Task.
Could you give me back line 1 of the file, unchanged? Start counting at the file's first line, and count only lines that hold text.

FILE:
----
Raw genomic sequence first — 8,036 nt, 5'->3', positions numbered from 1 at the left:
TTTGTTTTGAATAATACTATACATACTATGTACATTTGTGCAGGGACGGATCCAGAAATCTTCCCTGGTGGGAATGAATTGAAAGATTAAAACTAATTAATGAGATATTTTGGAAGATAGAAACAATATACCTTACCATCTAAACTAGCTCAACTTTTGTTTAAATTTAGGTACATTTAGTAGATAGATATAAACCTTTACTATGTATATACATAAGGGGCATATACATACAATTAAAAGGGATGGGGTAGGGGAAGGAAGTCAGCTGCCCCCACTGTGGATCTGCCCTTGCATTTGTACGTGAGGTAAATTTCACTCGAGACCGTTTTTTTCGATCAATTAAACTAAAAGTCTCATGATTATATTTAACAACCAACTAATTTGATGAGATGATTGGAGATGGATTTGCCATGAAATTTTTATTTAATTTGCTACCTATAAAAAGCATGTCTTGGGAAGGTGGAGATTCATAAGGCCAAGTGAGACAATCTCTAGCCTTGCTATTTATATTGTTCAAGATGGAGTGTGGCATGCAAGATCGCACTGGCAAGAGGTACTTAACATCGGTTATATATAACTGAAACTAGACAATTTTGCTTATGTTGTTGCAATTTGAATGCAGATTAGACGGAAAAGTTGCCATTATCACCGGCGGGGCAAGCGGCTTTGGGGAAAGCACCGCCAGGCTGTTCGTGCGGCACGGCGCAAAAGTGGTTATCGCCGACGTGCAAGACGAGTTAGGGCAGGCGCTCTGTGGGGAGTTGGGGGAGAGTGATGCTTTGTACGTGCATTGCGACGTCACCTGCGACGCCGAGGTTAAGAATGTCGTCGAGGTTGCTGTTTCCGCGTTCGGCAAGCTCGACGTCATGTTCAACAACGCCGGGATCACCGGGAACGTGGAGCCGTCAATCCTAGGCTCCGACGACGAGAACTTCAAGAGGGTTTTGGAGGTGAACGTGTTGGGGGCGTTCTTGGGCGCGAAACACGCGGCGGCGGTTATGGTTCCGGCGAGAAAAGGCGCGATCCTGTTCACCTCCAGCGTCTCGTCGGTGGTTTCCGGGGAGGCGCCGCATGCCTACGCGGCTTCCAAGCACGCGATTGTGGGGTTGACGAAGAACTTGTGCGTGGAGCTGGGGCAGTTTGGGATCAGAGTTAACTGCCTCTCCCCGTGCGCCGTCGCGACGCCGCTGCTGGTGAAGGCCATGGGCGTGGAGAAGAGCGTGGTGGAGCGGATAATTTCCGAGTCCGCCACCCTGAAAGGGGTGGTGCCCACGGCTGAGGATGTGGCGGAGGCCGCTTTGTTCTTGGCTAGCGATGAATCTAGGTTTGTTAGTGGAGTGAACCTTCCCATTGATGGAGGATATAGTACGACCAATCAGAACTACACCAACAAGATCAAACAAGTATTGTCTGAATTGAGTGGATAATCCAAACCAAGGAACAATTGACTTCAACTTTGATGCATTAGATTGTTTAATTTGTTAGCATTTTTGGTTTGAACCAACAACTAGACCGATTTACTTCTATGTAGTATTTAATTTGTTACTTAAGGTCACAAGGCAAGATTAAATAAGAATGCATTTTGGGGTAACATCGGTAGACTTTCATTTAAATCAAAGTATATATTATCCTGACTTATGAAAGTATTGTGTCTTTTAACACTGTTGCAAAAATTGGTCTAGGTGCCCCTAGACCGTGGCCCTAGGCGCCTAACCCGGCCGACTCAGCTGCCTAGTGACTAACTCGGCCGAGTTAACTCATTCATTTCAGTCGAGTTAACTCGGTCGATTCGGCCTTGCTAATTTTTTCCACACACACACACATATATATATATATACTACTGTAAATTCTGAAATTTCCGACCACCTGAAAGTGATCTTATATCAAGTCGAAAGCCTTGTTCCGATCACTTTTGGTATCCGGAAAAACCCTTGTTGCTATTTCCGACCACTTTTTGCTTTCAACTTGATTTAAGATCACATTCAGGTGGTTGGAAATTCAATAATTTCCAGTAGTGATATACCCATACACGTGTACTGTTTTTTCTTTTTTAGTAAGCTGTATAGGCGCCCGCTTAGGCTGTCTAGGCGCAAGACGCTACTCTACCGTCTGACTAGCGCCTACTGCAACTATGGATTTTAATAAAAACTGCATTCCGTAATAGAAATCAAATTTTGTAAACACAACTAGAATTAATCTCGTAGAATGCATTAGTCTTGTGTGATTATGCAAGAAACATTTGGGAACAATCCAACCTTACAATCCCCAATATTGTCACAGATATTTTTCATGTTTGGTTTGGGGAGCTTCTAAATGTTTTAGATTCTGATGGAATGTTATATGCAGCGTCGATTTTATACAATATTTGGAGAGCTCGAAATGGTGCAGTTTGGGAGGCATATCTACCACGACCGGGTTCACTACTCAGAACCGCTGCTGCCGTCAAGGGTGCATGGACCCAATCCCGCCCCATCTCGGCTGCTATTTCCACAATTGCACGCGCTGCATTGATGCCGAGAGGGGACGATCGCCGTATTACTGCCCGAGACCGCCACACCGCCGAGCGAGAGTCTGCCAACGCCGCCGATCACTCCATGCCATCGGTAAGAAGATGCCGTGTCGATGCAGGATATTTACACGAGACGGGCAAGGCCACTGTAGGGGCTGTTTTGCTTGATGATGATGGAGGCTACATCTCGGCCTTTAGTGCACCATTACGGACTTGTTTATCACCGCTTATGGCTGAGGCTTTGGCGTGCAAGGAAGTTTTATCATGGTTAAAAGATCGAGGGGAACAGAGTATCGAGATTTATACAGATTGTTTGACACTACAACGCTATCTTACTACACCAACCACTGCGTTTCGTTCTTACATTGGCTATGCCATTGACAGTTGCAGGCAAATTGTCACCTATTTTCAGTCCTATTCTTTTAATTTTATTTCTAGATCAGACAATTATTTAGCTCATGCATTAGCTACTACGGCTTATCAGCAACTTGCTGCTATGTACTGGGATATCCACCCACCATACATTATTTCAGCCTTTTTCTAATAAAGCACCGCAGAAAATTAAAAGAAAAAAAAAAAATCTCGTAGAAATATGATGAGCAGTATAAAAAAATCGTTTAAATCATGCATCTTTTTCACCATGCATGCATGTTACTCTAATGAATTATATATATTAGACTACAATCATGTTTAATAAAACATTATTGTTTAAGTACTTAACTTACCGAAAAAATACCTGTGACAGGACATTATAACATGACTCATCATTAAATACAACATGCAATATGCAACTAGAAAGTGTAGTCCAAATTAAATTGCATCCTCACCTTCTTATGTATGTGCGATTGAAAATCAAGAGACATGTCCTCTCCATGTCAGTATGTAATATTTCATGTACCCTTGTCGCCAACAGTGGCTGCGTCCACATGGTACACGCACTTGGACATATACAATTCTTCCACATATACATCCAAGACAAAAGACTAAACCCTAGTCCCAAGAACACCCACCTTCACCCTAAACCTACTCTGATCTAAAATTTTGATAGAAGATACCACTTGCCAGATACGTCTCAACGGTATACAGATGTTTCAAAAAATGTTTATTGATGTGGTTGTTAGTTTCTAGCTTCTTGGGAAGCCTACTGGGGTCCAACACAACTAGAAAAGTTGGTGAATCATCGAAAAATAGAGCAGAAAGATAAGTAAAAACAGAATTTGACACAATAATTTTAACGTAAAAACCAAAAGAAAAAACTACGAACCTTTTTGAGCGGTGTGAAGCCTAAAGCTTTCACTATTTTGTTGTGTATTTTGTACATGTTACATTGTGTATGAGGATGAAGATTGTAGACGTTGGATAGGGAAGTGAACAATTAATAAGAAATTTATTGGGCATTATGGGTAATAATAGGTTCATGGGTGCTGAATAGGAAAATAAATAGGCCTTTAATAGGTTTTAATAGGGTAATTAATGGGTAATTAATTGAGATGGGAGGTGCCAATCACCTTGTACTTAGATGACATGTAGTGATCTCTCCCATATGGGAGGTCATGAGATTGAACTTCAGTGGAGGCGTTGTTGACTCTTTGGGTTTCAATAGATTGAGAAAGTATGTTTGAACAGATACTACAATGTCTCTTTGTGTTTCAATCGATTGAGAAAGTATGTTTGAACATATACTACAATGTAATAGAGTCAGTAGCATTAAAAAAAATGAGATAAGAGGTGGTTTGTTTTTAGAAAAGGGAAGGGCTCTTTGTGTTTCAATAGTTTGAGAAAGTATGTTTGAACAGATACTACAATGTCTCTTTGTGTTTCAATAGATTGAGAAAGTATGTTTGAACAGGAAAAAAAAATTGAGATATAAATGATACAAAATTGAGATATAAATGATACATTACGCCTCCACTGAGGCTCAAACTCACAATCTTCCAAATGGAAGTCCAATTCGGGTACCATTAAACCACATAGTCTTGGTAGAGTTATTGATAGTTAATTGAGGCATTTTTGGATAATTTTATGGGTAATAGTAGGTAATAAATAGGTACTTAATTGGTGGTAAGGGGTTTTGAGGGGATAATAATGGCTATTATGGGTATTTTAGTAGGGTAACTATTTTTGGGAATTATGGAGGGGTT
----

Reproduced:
Raw genomic sequence first — 8,036 nt, 5'->3', positions numbered from 1 at the left: